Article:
BY DONALD BARTALO
Always reforming, not always improving
The teacher evaluation bill, passed by New York lawmakers on June 21, will give “limited public access” to teacher evaluations. Evaluation scores (not the names of teachers) will be posted on the State Education website. Parents will be able to see only the evaluation scores for their children’s teachers.
Governor Cuomo has admitted that disgruntled parents might release teachers’ names using social media. The problem is that with the passage of this one bill into law, records of a teacher’s performance and evaluation, which up to now could not be released without written consent from the teacher, could be posted on the Internet for all to see.
Here’s a little background:
2010: New York State wins nearly $700 million from the federally funded Race to the Top program.
2011: New York State Education Department sets four “reform goals”: tougher standards, robust data systems, rigorous teacher and principal evaluation systems, and interventions to turn around low-achieving schools.
2012: Governor Cuomo announces that a new statewide evaluation system will make New York State a national leader in holding teachers accountable for student achievement.
The “carrot” in this matter is the additional Race to the Top funding available to school districts. The “stick” is teacher evaluations. In order to receive a share of the pot, school districts must develop a rigorous evaluation system that includes student achievement as 40 percent, improved professional development, and the removal of teachers and principals rated “ineffective” for two consecutive years.
The public has been led to believe that the educational community came together in an “unprecedented show of support for the broad education reforms” detailed in the state’s Race to the Top application. The truth is that the educational community, including the teacher unions, came together for one purpose – to make sure they would receive the additional money to fill budget gaps and restore programs and staff.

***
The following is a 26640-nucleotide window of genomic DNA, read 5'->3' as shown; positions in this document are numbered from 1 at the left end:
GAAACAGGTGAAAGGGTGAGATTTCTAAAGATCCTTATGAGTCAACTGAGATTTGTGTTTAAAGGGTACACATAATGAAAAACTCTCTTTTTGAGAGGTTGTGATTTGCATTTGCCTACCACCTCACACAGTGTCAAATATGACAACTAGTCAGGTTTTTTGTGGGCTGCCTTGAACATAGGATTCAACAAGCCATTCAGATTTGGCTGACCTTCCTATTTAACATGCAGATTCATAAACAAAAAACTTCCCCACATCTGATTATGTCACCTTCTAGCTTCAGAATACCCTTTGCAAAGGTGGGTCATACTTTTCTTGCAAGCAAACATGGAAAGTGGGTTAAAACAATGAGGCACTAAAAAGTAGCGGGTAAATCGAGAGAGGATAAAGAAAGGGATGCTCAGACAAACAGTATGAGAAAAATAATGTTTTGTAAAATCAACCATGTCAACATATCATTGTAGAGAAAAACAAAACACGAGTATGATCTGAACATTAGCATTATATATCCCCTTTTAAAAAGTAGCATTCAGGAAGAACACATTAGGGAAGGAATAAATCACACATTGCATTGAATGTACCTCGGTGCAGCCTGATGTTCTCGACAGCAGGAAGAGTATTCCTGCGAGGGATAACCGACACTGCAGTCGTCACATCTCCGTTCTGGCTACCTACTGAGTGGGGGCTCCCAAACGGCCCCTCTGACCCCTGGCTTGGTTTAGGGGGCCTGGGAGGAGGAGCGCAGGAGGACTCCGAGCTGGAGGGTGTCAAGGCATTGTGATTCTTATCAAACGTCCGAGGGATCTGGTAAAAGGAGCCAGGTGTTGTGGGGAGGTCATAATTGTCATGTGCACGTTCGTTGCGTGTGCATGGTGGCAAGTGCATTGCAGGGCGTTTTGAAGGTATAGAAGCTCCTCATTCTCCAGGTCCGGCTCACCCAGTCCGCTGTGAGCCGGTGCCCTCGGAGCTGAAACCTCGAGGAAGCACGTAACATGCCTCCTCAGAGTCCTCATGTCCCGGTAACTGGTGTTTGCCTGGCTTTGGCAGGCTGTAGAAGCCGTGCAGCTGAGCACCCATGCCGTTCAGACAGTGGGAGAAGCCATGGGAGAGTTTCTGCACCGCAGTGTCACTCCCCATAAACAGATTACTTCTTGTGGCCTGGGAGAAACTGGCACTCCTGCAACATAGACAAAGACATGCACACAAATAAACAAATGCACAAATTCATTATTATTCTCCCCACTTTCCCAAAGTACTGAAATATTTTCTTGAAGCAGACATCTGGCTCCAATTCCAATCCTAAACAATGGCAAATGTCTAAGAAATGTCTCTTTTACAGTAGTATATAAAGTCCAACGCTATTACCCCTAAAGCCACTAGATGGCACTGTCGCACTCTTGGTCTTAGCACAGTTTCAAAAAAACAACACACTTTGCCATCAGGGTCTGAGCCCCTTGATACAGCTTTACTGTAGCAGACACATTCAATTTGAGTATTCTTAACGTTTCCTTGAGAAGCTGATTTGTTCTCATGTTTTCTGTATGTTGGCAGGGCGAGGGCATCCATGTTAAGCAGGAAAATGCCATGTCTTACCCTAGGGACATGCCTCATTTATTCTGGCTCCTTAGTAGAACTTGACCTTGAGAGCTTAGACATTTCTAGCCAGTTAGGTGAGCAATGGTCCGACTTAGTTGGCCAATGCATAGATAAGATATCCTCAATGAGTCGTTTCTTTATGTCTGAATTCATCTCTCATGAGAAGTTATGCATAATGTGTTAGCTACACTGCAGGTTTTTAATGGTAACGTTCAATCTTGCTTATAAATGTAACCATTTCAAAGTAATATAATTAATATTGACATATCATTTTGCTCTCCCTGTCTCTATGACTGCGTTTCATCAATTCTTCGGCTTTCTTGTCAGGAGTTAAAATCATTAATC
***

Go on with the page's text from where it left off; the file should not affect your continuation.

While helping teachers become more competent is certainly an important goal, that alone will not help competent teachers address the needs of students in schools with a high concentration of poverty, nor will it improve teaching. The kind of improvement that will make a difference for students requires much more than a rigorous teacher evaluation system.
Something even harder to understand is why the governor’s bill had the backing of the teachers unions. With a mountain of evidence to suggest that most districts are not ready to implement a rigorous evaluation system, it is obvious that the leaders of the teachers unions were not willing to “kill the goose that laid the golden egg” by withdrawing their support. To their shame, union leaders appear to be “fellow travelers” on the road to undermining public education.
Keep in mind that any new evaluation system must rank teachers as highly effective, effective, developing, or ineffective. Ask the superintendent in your district if she or he feels any uncertainty about the reliability of the data and the related teacher rankings inherent in the evaluation system they must implement in the fall. They will probably tell you that the new evaluation system is a work in progress.
Finally, are students, parents, teachers, school leaders, and board members really up to dealing with the fallout from this new law? Students will be confused by conflicting reports about their teachers. Parents will want only the best teachers for their children. But most important, teachers may have their reputations tarnished, only to find that the evaluation system used to judge them is based upon unreliable and invalid standardized test results.
Standardized tests were never intended to evaluate teachers. They have only one purpose: to monitor student achievement over time. Unfortunately, teachers and school leaders will focus on standardized tests to an even a greater degree than they have in the past. Does anyone see the sad irony of this new evaluation legislation?
Donald Bartalo is an instructional leadership coach and is author of “Closing the Teaching Gap.”